This VR tour takes you into the trenches of WWI, but stops short of leaving you ‘fully traumatized’

"We got it as close as we could without people leaving this thing fully traumatized.”

Time machines don’t exist, but this exhibit might be the next-best thing. War Remains, an immersive virtual reality experience at The National World War I Museum and Memorial, takes visitors back to the bloody trenches of World War I during the 1917 Battle of Passchendaele, where about 450,000 Allied and German soldiers were killed, wounded or went missing outside the Belgian city of Ypres.

After putting on the VR goggles, visitors walk through a network of trenches lit by distant fires, explosions and an occasional flare overhead. The scene is apocalyptic: the earth around you is cratered by artillery fire, there are limbs hanging into the trench, and the fiery night sky gives the whole experience a horror-movie atmosphere. That feeling of horror is exactly the note exhibit producers wanted to hit.

“What VR can do is fool your lizard brain,” said podcast producer Dan Carlin, who helped create War Remains and who narrates the experience. “It can make the hair on the back of your neck stand up even though your conscious brain knows that this isn’t real. The combination of all those things together seemed like a likely place to recreate a nightmare.”

Carlin is a great choice to narrate: his podcast Hardcore History, which has a series of episodes on WWI, is one of the easiest ways to learn about the complicated conflict. But he’s only one member of a team of experts who helped create War Remains. Others include Skywalker Sound, the famous sound effect studio that did the effects for Star Wars and Indiana Jones, and the overall director, Brandon Oldenburg, whose animated short film The Fantastic Flying Books of Mr. Morris Lessmore won an Academy Award in 2012.

“We designed this experience to use technology to provide an added layer of what we’d like to call empathy amplification, a chance to get a little deeper into the story than the previous tools available to most of us [such as books, movies, podcasts, etc.] have allowed for,” Carlin said in a statement for reporters during a media preview of the exhibit on Monday.

Unlike a movie or a video game, War Remains offers more than just sights and sounds. At the museum in Kansas City, Missouri visitors walk through a physical recreation of the World War I trench system seen through their VR headsets. They can reach out and touch the artifacts they see inside the VR goggles, such as a radio in a bunker or the rosary clutched by a dead hand hanging into the trench. There is also a rubber coating under the floorboards to simulate the feeling of mud beneath them, and there are sub-bass transducers in the wall to make visitors feel the vibrations of exploding artillery shells in their body.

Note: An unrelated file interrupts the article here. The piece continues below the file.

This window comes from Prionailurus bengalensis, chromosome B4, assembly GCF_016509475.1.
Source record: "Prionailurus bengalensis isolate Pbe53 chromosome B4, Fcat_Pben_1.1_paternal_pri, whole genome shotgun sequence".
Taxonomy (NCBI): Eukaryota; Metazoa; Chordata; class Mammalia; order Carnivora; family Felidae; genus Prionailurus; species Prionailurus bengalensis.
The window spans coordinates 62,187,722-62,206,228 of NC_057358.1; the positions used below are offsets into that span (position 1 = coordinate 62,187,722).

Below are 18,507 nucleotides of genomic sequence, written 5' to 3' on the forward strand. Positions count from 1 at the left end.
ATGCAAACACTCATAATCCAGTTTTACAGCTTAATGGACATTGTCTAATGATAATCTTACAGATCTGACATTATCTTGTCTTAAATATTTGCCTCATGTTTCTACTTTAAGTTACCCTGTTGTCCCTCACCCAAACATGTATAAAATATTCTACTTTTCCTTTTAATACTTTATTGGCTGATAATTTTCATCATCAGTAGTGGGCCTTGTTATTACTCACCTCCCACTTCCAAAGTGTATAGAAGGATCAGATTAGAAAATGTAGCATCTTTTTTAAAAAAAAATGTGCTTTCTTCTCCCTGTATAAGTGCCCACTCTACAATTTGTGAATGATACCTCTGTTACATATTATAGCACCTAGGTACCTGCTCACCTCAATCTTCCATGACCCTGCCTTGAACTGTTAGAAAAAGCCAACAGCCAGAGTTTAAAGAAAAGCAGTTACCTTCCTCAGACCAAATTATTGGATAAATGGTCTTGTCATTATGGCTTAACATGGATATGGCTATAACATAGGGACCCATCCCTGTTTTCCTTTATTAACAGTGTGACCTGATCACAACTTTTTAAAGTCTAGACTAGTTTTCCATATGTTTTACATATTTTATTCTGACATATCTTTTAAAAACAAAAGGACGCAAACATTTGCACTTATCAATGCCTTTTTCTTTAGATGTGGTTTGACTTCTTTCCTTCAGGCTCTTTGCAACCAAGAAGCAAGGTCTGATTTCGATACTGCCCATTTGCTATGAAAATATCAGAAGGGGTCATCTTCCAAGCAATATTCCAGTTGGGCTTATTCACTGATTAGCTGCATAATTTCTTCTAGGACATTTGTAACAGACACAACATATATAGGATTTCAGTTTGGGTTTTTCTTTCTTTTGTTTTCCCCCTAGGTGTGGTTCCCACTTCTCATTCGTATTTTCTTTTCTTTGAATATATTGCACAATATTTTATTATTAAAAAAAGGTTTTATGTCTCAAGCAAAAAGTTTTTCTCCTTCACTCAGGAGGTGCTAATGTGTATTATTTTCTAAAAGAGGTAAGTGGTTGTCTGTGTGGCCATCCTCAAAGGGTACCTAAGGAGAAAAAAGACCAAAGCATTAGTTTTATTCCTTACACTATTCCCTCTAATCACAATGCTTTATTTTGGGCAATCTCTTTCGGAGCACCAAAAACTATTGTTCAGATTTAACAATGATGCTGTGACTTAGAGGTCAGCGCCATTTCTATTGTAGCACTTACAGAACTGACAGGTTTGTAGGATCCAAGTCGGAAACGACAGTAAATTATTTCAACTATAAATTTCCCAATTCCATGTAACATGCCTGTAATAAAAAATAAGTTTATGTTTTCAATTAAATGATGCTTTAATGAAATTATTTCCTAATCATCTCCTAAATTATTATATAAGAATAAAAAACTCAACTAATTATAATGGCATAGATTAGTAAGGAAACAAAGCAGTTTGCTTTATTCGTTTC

“Shell shock was a real thing, and, as we all know, concussions are a real thing,” Oldenburg told reporters on Monday. “Those sorts of things had lasting, dramatically tragic effects on those who survived the war. That vibration simulates what it was like being adjacent to an explosion that was happening all around you.”

Taking visitors back to the trenches like never before is the main draw for War Remains, but there was a fine line between showing the brutality of the Western Front on the one hand, and traumatizing visitors on the other.

“It is taken to the extremities and limits of gore, but that is doing honor to those who experienced it,” Oldenburg said. “Had there been a WWI veteran that we could have put through this, I would have been embarrassed, because I know we still didn’t reach the levels of extremities of how horrific it was. But we got it as close as we could without people leaving this thing fully traumatized.”

Oldenburg reminded reporters that, unlike for the people who lived through the trenches, visitors always have the option to take off their goggles and go home. For that purpose, the exhibit includes warnings outside the exhibit for those with post-traumatic stress disorder and certain medical conditions. Some visitors reach their limit a lot sooner than others.

“There have been times with press and others where we’ve observed people go through and the moment they see a rat they’re like ‘I’m done, I’m leaving,’” Oldenburg said. 

Whatever your appetite for realism may be, War Remains seems like a once-in-a-lifetime opportunity to revisit a century-old war that still shapes our world today. Details to visit the exhibit in person can be found on the museum website. The exhibit opens on May 27. For those who can’t visit in person, there is also a home edition of War Remains that viewers can use with a VR headset. The home edition doesn’t come with the real-life trench set which makes the museum experience that much more real, but reviewers on the online retailer Steam still enjoyed it. 

“My grandfather had a phrase: ‘never judge a man until you’ve walked a mile in his moccasins,’” Carlin said in a video promoting War Remains. “This is farther than you’ve ever been able to get before.”

Related: 7 visceral WWI movies and shows to watch after you experience ‘1917’

David Roza

David Rozacovers the Air Force and anything Star Wars-related. He joined Task & Purpose in 2019, after covering local news in Maine and then FDA policy in Washington D.C. He loves hearing the stories of individual airmen and their families, and he also holds the unpopular opinion that Imperial stormtroopers are actually excellent marksmen. david.roza@taskandpurpose.com Contact the author here.

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